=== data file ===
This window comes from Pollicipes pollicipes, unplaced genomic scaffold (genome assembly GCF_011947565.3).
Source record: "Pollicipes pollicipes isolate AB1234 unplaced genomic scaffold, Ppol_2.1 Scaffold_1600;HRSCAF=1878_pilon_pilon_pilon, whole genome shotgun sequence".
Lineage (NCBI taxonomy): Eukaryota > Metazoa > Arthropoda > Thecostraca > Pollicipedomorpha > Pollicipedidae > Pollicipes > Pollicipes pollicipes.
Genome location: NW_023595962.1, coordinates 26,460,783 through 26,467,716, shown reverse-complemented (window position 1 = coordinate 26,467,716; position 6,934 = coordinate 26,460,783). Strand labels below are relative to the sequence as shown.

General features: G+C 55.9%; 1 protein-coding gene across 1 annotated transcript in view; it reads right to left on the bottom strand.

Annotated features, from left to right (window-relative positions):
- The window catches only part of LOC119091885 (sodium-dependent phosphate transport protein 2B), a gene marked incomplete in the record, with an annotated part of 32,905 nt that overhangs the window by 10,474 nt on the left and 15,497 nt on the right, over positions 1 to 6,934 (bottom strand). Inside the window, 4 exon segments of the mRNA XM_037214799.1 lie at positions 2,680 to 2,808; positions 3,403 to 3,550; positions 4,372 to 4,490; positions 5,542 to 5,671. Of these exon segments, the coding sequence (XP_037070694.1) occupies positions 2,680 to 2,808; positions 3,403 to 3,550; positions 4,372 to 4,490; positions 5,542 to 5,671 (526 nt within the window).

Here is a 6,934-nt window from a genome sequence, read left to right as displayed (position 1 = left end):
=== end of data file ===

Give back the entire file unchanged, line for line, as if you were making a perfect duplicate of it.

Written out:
This window comes from Pollicipes pollicipes, unplaced genomic scaffold (genome assembly GCF_011947565.3).
Source record: "Pollicipes pollicipes isolate AB1234 unplaced genomic scaffold, Ppol_2.1 Scaffold_1600;HRSCAF=1878_pilon_pilon_pilon, whole genome shotgun sequence".
Lineage (NCBI taxonomy): Eukaryota > Metazoa > Arthropoda > Thecostraca > Pollicipedomorpha > Pollicipedidae > Pollicipes > Pollicipes pollicipes.
Genome location: NW_023595962.1, coordinates 26,460,783 through 26,467,716, shown reverse-complemented (window position 1 = coordinate 26,467,716; position 6,934 = coordinate 26,460,783). Strand labels below are relative to the sequence as shown.

General features: G+C 55.9%; 1 protein-coding gene across 1 annotated transcript in view; it reads right to left on the bottom strand.

Annotated features, from left to right (window-relative positions):
- The window catches only part of LOC119091885 (sodium-dependent phosphate transport protein 2B), a gene marked incomplete in the record, with an annotated part of 32,905 nt that overhangs the window by 10,474 nt on the left and 15,497 nt on the right, over positions 1 to 6,934 (bottom strand). Inside the window, 4 exon segments of the mRNA XM_037214799.1 lie at positions 2,680 to 2,808; positions 3,403 to 3,550; positions 4,372 to 4,490; positions 5,542 to 5,671. Of these exon segments, the coding sequence (XP_037070694.1) occupies positions 2,680 to 2,808; positions 3,403 to 3,550; positions 4,372 to 4,490; positions 5,542 to 5,671 (526 nt within the window).

Here is a 6,934-nt window from a genome sequence, read left to right as displayed (position 1 = left end):